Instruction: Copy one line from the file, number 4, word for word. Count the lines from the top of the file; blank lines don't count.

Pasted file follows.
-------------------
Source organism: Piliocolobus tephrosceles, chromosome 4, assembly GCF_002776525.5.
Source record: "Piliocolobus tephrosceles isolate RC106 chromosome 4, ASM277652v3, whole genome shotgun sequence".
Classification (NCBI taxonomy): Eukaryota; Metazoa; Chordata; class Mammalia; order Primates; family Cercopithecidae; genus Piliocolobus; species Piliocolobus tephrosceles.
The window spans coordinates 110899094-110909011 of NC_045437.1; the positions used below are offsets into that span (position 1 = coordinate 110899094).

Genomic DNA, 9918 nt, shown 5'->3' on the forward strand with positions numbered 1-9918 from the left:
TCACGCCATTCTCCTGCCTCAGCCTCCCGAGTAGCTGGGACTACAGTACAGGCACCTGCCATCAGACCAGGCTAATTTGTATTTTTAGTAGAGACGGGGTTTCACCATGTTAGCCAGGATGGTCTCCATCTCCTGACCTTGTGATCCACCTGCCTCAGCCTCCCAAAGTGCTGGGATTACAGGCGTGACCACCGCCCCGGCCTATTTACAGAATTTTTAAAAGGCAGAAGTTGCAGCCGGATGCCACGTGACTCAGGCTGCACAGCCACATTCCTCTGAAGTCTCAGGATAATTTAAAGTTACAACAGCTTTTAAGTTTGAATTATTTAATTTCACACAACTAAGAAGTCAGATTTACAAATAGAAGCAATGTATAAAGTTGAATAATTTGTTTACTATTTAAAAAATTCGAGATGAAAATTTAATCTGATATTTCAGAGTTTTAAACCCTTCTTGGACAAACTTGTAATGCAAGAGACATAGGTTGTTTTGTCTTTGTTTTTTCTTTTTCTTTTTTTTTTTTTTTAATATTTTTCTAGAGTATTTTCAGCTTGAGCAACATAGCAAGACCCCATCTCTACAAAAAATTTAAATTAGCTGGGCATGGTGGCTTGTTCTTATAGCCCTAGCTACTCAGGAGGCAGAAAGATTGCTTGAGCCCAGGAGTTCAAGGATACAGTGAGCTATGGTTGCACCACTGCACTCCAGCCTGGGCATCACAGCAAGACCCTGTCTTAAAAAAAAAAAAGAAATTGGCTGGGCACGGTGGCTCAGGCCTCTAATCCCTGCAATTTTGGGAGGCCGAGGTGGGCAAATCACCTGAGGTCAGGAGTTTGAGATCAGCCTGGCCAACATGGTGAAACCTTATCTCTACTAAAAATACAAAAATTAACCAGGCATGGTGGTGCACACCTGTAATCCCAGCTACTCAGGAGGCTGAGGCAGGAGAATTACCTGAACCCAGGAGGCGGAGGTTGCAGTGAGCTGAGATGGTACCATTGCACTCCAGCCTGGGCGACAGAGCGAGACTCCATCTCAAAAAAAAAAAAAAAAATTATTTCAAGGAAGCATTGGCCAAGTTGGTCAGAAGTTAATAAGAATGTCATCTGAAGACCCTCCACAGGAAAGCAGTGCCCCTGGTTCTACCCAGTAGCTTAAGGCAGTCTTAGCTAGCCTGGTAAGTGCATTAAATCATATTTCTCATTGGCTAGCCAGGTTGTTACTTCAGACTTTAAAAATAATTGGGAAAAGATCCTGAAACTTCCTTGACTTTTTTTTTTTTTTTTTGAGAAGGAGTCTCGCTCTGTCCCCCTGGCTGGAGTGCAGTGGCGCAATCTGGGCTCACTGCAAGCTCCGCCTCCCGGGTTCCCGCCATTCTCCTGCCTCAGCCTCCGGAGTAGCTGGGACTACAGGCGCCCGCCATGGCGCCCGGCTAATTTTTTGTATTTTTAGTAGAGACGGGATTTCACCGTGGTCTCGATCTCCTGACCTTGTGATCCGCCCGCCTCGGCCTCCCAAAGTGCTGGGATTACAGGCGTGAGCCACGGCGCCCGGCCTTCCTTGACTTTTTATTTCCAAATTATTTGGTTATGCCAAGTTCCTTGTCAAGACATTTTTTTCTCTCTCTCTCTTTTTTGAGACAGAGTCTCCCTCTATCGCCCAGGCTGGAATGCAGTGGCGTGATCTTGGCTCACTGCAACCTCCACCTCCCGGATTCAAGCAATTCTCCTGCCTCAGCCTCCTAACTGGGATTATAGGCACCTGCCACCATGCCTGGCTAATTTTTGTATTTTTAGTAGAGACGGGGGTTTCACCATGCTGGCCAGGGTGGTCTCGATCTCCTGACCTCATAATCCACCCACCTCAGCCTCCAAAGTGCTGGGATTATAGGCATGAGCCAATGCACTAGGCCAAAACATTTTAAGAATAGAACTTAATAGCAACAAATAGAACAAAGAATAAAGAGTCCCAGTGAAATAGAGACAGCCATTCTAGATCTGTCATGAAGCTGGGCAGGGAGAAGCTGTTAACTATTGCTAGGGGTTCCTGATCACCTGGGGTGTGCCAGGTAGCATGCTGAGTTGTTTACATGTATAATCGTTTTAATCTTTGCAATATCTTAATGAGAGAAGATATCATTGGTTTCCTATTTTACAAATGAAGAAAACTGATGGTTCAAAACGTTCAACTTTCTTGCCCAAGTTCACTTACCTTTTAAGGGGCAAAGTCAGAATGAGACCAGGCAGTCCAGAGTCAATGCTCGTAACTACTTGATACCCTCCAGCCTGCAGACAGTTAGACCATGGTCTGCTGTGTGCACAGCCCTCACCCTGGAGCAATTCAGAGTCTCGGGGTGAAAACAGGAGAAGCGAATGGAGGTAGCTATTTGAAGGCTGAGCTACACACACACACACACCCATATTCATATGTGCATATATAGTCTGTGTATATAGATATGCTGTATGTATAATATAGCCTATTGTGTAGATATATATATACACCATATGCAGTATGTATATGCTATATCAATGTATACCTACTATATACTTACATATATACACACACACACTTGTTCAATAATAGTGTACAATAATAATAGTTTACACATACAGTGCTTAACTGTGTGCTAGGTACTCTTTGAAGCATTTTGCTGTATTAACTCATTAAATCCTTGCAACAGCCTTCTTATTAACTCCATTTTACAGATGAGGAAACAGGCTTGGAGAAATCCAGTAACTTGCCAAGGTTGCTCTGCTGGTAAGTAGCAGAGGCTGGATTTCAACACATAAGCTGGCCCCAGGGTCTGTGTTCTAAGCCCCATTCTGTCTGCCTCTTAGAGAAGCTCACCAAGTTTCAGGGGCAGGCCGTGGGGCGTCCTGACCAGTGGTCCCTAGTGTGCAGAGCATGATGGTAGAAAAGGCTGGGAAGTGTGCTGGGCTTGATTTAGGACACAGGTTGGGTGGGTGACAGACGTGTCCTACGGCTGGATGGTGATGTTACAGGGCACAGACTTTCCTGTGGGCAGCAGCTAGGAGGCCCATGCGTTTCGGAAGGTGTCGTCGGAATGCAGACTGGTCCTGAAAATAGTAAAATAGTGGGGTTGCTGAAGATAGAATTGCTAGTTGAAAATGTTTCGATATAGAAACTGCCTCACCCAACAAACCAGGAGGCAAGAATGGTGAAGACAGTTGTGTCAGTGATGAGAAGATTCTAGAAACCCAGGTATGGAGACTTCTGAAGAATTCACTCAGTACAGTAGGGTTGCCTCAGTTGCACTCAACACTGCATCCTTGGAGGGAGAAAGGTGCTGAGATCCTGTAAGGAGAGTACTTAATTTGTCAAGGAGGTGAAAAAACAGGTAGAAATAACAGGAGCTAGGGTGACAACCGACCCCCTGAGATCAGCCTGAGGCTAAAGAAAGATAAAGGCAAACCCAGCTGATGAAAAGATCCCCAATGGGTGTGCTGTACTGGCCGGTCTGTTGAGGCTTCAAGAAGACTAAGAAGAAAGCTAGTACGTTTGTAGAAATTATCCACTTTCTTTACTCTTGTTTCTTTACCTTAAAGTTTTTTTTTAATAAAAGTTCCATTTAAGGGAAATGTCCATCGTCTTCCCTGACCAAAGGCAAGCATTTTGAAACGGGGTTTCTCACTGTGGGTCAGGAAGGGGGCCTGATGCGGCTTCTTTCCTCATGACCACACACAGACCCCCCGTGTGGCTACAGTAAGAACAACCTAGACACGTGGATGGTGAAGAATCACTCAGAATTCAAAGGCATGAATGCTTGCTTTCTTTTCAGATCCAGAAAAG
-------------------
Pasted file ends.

The window spans coordinates 110899094-110909011 of NC_045437.1; the positions used below are offsets into that span (position 1 = coordinate 110899094).